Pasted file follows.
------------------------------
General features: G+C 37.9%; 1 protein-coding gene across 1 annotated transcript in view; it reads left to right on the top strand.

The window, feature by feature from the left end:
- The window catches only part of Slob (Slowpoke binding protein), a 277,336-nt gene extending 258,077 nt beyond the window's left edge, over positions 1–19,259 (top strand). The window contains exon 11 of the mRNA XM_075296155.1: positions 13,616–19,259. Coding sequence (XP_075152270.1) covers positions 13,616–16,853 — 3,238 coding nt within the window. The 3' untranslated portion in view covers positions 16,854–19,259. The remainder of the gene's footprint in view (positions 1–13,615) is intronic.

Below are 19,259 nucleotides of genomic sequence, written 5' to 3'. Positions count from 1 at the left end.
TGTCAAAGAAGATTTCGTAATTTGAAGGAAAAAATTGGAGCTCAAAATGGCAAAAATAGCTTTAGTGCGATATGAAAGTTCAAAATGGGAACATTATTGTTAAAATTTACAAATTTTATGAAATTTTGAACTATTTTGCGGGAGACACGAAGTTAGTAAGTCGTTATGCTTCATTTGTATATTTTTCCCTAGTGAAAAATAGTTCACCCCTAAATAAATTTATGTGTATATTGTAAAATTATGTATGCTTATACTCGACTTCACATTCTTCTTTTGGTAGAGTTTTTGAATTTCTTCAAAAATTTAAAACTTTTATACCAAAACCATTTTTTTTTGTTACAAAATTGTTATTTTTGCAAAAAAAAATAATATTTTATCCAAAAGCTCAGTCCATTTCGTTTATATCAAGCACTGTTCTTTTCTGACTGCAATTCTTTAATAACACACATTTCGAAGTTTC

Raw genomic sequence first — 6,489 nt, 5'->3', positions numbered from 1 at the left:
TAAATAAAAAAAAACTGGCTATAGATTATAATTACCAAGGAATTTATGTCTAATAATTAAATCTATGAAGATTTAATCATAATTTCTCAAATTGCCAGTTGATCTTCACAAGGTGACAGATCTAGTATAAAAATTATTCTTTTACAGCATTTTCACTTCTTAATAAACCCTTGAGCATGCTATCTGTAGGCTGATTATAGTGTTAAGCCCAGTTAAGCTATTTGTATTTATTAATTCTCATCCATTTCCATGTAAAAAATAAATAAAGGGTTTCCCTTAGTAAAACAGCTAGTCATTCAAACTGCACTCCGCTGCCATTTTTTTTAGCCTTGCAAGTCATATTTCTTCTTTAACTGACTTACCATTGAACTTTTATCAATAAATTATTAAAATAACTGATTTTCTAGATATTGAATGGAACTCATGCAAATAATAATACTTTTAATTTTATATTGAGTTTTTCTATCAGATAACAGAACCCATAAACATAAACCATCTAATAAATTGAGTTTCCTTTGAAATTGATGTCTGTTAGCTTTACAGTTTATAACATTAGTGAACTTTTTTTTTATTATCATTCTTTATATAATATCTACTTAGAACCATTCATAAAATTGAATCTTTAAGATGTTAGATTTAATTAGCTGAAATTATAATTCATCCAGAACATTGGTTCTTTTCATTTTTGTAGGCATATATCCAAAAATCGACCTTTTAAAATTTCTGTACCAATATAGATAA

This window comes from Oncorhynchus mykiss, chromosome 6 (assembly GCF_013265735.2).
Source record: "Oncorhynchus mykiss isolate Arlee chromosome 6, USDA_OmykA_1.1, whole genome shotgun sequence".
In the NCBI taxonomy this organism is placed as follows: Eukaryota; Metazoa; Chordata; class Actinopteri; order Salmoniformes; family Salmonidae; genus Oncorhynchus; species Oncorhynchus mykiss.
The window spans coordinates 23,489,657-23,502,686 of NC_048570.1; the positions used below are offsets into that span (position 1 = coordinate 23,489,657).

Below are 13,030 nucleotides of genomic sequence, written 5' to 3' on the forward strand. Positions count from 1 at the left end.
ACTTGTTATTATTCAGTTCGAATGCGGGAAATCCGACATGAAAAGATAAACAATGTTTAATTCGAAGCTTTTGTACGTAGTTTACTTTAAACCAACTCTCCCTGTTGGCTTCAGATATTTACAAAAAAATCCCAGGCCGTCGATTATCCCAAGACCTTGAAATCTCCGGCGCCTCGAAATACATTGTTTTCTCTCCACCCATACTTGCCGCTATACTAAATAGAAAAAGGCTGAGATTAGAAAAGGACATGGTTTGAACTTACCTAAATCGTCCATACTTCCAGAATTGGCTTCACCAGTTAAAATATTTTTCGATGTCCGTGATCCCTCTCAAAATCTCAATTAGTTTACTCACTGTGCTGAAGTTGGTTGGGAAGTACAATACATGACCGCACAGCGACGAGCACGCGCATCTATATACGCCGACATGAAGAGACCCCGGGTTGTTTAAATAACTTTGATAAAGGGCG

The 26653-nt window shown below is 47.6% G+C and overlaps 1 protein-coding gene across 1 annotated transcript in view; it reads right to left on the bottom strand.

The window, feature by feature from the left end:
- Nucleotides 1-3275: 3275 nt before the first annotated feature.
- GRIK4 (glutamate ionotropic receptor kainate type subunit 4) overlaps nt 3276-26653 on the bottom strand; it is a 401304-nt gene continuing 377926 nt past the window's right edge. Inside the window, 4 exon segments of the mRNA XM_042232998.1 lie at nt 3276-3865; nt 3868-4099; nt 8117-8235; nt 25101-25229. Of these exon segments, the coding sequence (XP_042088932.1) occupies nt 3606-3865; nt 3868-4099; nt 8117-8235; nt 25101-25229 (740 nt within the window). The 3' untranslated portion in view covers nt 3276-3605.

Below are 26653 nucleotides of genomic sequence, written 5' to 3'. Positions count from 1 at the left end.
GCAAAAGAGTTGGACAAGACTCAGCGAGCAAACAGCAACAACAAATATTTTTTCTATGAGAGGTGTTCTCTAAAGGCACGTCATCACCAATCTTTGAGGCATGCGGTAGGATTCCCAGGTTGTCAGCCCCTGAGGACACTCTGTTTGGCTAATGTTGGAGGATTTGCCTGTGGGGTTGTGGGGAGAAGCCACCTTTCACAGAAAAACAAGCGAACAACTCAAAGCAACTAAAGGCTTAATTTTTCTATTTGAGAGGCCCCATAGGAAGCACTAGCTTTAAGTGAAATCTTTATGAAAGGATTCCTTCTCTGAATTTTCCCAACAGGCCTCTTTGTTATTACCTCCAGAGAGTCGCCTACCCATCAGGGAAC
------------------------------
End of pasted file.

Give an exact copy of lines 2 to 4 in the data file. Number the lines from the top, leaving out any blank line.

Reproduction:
The window, feature by feature from the left end:
- The window catches only part of Slob (Slowpoke binding protein), a 277,336-nt gene extending 258,077 nt beyond the window's left edge, over positions 1–19,259 (top strand). The window contains exon 11 of the mRNA XM_075296155.1: positions 13,616–19,259. Coding sequence (XP_075152270.1) covers positions 13,616–16,853 — 3,238 coding nt within the window. The 3' untranslated portion in view covers positions 16,854–19,259. The remainder of the gene's footprint in view (positions 1–13,615) is intronic.

Below are 19,259 nucleotides of genomic sequence, written 5' to 3'. Positions count from 1 at the left end.